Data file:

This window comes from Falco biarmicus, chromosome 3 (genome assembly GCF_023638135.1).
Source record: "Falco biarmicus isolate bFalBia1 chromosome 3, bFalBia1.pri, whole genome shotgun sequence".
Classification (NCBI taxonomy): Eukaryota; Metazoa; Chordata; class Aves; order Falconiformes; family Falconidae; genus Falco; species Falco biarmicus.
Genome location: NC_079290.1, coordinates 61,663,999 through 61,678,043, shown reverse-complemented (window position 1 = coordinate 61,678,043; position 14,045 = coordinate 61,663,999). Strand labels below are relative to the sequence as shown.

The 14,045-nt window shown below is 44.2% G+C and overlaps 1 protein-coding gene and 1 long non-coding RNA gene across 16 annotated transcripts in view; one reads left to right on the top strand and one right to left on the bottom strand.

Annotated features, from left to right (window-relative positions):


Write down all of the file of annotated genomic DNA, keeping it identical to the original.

This window comes from Falco biarmicus, chromosome 3 (genome assembly GCF_023638135.1).
Source record: "Falco biarmicus isolate bFalBia1 chromosome 3, bFalBia1.pri, whole genome shotgun sequence".
Classification (NCBI taxonomy): Eukaryota; Metazoa; Chordata; class Aves; order Falconiformes; family Falconidae; genus Falco; species Falco biarmicus.
Genome location: NC_079290.1, coordinates 61,663,999 through 61,678,043, shown reverse-complemented (window position 1 = coordinate 61,678,043; position 14,045 = coordinate 61,663,999). Strand labels below are relative to the sequence as shown.

The 14,045-nt window shown below is 44.2% G+C and overlaps 1 protein-coding gene and 1 long non-coding RNA gene across 16 annotated transcripts in view; one reads left to right on the top strand and one right to left on the bottom strand.

Annotated features, from left to right (window-relative positions):